Improving Japanese fonts in Internet Explorer and Firefox on Vista

If you've visited Japanese sites, you're probably used to the text looking something like this:

A webpage using MS PGothic

The font used here is called MS PGothic. It's quite an old font, and it actually uses bitmaps for smaller sizes like that one. This means there's no anti-aliasing at all, including ClearType. So Japanese text ends up looking a lot less nice than western text, especially if you've got ClearType enabled (which you probably do; it's on by default in Vista).

Windows Vista includes a brand new, much better, Japanese font, called Meiryo, which is optimized for screen reading and is fully ClearType enabled. Unfortunately, MS PGothic is still the default Japanese font in both Internet Explorer and Firefox.

Fortunately, we can change that by doing the following:

  1. Click Tools, Internet Options;
  2. Click the Fonts button;
  3. Under Language script, choose Japanese;
  4. Under Webpage font, choose Meiryo;
    The Internet Explorer fonts dialog
  5. Now, under Language script, choose Chinese (simplified);
  6. Again, set Webpage font to Meiryo.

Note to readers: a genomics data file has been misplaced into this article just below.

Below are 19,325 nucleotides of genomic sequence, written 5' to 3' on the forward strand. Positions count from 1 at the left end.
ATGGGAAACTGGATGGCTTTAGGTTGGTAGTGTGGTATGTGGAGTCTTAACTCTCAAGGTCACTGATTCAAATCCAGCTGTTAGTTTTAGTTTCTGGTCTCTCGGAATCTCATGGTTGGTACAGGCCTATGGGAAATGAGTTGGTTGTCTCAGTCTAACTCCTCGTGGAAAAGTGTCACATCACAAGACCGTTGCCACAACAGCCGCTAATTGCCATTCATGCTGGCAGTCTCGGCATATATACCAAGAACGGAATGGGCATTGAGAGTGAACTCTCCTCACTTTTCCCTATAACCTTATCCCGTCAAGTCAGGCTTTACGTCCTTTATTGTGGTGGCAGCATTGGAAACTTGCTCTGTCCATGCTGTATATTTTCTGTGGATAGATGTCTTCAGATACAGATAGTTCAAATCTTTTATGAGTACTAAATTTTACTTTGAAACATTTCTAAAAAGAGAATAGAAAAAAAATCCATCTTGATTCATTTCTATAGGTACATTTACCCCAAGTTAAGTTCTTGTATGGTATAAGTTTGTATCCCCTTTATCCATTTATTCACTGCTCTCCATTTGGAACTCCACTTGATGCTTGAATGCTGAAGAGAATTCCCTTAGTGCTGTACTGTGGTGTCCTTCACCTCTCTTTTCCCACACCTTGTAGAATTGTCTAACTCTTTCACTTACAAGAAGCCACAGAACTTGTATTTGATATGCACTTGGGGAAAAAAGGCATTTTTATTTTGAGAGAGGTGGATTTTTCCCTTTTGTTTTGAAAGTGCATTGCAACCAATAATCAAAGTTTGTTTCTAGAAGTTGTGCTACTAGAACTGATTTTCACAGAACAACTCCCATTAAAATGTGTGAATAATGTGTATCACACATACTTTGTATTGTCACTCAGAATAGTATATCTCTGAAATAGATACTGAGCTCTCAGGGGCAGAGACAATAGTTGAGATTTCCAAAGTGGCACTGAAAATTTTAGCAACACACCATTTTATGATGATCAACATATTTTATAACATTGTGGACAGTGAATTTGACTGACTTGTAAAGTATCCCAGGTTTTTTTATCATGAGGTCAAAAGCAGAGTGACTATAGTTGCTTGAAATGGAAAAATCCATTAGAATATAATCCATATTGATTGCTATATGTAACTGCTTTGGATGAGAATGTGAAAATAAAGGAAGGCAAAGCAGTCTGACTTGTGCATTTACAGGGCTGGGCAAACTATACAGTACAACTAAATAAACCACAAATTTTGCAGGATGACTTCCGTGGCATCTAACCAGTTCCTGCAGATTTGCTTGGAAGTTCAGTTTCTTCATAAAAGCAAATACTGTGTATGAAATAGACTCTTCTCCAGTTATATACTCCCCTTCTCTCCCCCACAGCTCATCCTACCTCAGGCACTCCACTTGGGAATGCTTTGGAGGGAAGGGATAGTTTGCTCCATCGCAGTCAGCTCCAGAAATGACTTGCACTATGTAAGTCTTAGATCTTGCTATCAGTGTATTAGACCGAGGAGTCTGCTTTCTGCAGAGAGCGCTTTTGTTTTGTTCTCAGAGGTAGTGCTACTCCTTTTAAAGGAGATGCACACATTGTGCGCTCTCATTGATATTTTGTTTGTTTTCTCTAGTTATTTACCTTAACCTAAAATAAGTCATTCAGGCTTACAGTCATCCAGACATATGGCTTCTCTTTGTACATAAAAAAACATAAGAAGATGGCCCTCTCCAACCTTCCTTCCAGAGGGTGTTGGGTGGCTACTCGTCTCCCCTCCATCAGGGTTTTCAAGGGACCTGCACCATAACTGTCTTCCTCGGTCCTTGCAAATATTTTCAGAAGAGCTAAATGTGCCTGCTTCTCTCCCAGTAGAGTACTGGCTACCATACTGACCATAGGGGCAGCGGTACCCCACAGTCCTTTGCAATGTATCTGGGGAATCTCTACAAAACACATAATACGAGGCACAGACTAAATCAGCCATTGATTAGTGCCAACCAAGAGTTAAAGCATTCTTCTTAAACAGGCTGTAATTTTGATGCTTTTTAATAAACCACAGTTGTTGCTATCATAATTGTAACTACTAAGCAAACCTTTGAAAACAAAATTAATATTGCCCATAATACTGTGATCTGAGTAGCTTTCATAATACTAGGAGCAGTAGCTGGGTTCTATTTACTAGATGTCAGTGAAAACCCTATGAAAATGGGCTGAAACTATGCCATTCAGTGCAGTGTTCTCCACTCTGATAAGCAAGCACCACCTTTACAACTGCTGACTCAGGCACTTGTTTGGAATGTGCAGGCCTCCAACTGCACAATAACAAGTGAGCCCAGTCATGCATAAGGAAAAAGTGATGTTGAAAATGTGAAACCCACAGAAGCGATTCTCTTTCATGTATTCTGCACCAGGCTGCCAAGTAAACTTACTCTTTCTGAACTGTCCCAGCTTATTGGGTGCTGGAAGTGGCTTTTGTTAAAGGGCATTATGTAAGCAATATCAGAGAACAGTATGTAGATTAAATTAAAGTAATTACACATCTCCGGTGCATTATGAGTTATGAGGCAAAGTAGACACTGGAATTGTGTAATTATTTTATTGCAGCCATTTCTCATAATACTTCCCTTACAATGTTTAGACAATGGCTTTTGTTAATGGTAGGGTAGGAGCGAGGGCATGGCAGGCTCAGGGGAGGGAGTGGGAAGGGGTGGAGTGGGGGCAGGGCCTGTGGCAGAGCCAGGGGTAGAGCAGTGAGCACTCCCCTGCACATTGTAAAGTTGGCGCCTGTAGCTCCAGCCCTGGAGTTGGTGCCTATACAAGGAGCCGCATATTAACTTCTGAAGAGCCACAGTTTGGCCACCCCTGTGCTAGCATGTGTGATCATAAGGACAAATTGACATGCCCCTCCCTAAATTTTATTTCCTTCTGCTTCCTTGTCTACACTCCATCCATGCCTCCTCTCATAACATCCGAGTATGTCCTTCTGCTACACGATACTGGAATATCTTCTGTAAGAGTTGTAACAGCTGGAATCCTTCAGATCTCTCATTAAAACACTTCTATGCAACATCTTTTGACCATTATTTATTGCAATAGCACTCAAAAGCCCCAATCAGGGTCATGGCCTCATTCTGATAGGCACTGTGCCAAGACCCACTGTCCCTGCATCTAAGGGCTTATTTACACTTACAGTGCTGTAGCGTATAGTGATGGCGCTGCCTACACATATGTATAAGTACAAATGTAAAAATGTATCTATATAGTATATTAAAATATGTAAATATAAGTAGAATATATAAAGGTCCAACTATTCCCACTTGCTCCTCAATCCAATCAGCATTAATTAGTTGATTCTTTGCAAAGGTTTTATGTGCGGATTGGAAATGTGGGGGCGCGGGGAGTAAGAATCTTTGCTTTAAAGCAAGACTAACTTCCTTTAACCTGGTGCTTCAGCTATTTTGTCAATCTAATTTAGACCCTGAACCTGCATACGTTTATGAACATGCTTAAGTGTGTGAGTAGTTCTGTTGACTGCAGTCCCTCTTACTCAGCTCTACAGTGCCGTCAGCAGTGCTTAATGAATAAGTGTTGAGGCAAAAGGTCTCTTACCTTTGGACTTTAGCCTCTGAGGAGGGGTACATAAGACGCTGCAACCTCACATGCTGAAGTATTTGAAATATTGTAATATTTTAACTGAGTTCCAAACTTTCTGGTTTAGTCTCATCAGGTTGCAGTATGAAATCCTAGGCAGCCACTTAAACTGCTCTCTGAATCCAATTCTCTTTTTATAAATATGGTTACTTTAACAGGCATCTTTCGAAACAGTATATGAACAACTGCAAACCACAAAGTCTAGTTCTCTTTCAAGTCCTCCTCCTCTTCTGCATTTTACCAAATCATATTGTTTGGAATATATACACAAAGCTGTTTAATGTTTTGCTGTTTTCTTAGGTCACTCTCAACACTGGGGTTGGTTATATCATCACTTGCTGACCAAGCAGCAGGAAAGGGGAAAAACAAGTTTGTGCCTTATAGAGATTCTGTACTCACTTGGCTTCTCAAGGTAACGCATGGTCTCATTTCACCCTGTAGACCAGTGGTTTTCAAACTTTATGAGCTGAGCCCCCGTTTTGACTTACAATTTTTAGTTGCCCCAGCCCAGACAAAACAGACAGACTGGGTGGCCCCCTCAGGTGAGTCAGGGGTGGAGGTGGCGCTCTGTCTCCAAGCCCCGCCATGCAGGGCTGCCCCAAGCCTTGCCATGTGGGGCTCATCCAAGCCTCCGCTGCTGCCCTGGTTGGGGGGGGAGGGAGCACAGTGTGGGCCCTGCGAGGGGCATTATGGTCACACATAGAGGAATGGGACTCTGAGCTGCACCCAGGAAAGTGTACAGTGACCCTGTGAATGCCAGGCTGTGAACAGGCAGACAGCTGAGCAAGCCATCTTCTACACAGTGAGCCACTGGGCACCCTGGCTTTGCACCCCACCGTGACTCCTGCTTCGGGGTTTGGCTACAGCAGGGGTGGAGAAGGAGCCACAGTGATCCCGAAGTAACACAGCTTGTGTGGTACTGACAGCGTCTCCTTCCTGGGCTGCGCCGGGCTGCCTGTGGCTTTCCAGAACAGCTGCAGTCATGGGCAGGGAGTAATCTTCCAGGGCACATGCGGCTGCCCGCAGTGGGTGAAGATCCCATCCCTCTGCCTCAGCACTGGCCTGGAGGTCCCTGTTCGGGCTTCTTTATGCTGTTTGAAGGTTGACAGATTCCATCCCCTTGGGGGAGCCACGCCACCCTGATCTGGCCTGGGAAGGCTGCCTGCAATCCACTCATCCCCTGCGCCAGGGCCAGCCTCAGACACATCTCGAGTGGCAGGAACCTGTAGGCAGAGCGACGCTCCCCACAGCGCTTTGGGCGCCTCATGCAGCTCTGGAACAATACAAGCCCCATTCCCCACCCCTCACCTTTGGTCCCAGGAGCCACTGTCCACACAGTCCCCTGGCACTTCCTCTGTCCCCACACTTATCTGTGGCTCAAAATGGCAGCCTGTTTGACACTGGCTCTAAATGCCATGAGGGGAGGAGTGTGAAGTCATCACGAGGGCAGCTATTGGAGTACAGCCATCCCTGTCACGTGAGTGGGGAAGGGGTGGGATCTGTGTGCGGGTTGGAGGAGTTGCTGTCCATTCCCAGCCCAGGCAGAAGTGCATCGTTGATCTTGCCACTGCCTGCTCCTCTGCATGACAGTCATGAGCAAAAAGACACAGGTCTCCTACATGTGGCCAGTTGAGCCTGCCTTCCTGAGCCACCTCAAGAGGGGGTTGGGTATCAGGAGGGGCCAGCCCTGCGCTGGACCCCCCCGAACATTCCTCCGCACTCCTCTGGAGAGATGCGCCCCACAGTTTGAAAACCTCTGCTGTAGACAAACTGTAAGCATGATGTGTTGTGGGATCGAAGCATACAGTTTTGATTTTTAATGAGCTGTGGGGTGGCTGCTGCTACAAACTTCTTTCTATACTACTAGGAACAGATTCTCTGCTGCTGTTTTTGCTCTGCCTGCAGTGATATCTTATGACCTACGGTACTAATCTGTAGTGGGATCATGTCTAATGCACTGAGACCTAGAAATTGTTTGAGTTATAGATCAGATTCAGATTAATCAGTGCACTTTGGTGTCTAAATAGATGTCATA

You must do this for both Japanese and Chinese, otherwise not all characters will be displayed with the new font. Now your fonts should look something like this:

A webpage using Meiryo

You can achieve the same effect in Firefox. The following instructions apply to Firefox 3:

  1. Click Tools, Options;
  2. Click Content;
  3. Under Fonts & Colors, click Advanced;
  4. Set Fonts for to Japanese;
  5. Set the desired fonts to Meiryo;

Of course this only applies to sites that don't specify a font. If a webpage specifies in the HTML or CSS that it wants t use PGothic or another Japanese font, it will use that instead of your selection. In Firefox you can choose to have your choice override whatever font the page specifies; in IE, you cannot.

Categories: General computing
Posted on: 2008-10-10 09:32 UTC. Show comments (7)

Enumerating the lines of a file

If you've done any programming at all, you'll probably have read a file line by line at some point. Fortunately, most libraries provide an easy way of doing that, and .Net is no exception: the TextReader.ReadLine method provides what you need. If you've used this method, you'll have written something like the following C# code.

using( StreamReader reader = File.OpenText("myfile.txt") )
    string line;
    while( (line = reader.ReadLine()) != null )
        // Do something with the line